Saturday, May 30, 2009

Breakfast again...

I drove by a Catholic cemetery on my way to breakfast this morning. I actually drive by it just about every day. But today for some reason I flashed on the the thought that I don't want to be planted in a box underground when I die. To me it just seems like such a waste of space and resources. My wish is to be cremated and to have my ashes spread in a wooded area. I want my remains to be returned to the earth to be used again, not decomposing in a box somewhere taking up valuable space.

As I parked at the restaurant I thought about life after death. I do believe that there is something after life ends here. When Dad died I felt grandpa and Aunt Betty (Elizabeth) very strongly in the room. Then when I was seated at a table I suddenly recognized the song in the background, Galileo by the Indigo Girls, how appropriate! Re-incarnation... Ah! Something more to think about.

Just so you don't think I am totally morbid today I had better change the subject here. Let's do a 180 degree shift here and talk about life, specifically new life! Yesterday I took a road trip and drove out to my sister's farm in Wisconsin with TJ, a resident from the group home that I work at. It was a beautiful day for a ride in the country. We left the traffic and the stress of the cities behind and drove into blue skies and sunshine!

It is about an hour drive and when we arrived my sister Cheryl was watering her newly planted flowers. We were greeted by a Nelia, Cheryl's dog. Nelia was barking and growling until she heard my voice. I was driving the house car and she didn't recognize it. Nelia quieted quickly when she knew it was me and came over to properly greet me.

First stop was the baby goats. They were arriving slowly this year. There were only a few newborns to hold. Cheryl brought a couple over so we could get a better look. One she had already named "Trouble." I had to laugh at that because "Trouble" is what TJ calls me. He also refers to me as "pest" to which I always reply, "Yes I am!"

Next we went down to the barn to see the baby lambs. There were many babies here, but they were moving so fast it was hard to take pictures. Cheryl again caught a couple and brought them over for TJ to hold. Cheryl had a particular favorite, Spot, that she couldn't find. She seemed just a little worried as she was uncertain the mom who she was attached to was actually the real mom. Spot was a little under-nourished compared to the other baby that was with that particular mother. I was also re-introduced to "Sweetie" one of the bottle babies from last year. She was looking very nice and strong. It is amazing how fast they mature. Next year Sweetie will be having her own babies.

We moved on down to a pasture farther away from the barn to see the baby calves. The cows were grazing at the far end of the pasture, but Cheryl had brought a pail of grain with her and called the cows when we got close. They came running at the prospect of a tasty snack of ground corn. Close behind were numerous baby calves. They were so cute and playful. The moms were Scottish Highland, but they had been bred to a polled shorthorn bull. It seems that all of the local vets were afraid of the horns. I find it amusing that the one vet who is not afraid, is a woman.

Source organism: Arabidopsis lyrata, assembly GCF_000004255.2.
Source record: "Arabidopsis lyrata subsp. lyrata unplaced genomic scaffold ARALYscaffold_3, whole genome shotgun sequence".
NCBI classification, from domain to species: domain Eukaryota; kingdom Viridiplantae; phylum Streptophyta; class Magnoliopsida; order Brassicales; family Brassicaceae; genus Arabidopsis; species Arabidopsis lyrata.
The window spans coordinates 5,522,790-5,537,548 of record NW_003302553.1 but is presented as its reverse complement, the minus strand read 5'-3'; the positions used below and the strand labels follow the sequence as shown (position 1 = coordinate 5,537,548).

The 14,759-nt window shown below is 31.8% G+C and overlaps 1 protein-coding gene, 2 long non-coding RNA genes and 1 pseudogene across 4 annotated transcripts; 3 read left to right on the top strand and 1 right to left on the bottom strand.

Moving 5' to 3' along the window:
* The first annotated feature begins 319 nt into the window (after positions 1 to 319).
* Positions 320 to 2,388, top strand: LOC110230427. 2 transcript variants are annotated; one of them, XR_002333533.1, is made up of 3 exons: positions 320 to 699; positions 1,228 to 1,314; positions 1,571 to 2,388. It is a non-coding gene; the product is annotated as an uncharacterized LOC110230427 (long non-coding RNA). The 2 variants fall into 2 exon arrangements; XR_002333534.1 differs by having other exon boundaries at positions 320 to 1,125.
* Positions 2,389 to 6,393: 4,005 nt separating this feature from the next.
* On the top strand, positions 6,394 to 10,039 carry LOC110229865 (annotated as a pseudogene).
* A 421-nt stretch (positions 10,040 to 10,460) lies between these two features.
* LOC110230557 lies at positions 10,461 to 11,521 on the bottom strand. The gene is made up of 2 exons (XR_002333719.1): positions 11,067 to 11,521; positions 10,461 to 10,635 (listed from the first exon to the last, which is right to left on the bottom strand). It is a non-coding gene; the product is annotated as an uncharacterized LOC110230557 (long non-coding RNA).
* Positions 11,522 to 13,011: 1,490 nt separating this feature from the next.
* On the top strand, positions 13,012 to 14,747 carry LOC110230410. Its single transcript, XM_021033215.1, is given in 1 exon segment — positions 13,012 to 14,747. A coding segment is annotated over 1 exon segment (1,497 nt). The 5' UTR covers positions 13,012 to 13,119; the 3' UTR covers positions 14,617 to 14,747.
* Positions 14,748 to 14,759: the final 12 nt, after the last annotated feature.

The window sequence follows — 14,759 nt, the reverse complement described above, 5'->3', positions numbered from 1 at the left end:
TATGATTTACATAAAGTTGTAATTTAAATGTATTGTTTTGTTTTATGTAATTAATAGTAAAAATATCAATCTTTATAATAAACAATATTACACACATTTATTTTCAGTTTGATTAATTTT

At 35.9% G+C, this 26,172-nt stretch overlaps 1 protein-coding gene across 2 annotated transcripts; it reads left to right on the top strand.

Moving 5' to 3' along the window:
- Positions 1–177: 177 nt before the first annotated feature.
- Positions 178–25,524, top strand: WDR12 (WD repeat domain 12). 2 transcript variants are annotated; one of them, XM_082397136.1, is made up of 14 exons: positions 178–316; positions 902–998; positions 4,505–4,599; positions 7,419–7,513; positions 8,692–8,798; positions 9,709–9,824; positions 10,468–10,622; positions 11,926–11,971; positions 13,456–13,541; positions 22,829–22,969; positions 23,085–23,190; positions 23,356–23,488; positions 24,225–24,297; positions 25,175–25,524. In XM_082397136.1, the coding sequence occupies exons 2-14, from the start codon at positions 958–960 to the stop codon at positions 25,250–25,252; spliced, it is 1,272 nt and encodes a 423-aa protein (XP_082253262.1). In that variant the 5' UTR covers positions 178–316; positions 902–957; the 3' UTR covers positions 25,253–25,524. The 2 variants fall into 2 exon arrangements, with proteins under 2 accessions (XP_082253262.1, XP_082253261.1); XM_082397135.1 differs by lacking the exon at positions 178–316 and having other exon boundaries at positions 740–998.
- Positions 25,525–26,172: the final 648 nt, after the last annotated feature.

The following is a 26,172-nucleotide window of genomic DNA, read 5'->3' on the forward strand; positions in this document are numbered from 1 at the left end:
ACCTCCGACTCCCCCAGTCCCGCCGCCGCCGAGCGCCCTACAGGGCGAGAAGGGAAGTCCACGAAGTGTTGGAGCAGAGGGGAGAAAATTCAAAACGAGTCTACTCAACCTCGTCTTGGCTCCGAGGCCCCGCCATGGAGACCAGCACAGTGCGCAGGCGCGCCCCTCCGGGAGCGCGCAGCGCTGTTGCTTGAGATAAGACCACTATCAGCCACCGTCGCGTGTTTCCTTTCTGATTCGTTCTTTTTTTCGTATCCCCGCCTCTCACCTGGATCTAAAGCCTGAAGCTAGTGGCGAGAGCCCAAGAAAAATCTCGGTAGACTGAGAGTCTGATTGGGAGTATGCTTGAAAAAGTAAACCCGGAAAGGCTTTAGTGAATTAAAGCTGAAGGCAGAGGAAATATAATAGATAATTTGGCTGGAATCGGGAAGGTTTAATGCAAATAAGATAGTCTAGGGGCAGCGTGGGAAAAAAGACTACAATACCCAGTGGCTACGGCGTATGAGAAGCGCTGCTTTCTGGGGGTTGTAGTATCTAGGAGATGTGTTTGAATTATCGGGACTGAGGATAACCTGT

Cheryl said that there was a new calf born just that morning in the next pasture and asked if we wanted to go find it. I was game, so we kept walking. We hadn't gone far when we found the momma cow but not the baby. At this point Cheryl suggested that we move to the other side of the fence as the mother was not familiar with us. We didn't have to walk much farther before we found the baby alone in the woods about 20 yards from the mother. As we walked closer the mother shadowed us from the other side of the fence and then walked over to her baby who was wobbling to her feet. We watched for awhile as the baby tried to find the right place to nurse. The mother's bag was full and the teats were swollen to the size of sausages. There was plenty of milk for the little one once she figured out what she was supposed to do.

After walking back up to the barn Cheryl peeked back inside and found the little one she had been looking for. Spot was hiding by a fence. Cheryl grabbed him and brought over. TJ didn't want to hold this one, so I did. Spot was very little, but strong. Hopefully the mother that he became attached to would continue to let him nurse.

It was hard to leave and drive back to the city. It was so green and peaceful there, budding with new life and promise. But, we had to get back. As we got near downtown Minneapolis the traffic became congested with the afternoon rush hour. As we inched along bumper to bumper I could not help but contrast the stress of the city with the bucolic serenity of the country. Someday, maybe...

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Blogger Rottlady of the Ozarks said...

It's so cool that you can take trips like this during the day. I bet T.J. really enjoyed it. I know I would have.

On your other subject, I feel the same as you do. I really don't want to end up underground forever. I'd like to ride the wind until I got tired...

I hope your breakfast was as good as my lunch. Smiles

May 30, 2009 at 3:26 PM  
Blogger azsky13 said...

It is great to get out of the city. We have also made good use of some of the parks and lakes for walking. It is just nice to be outside.

Breakfast was good! Thanks for coming by!

May 30, 2009 at 6:41 PM  

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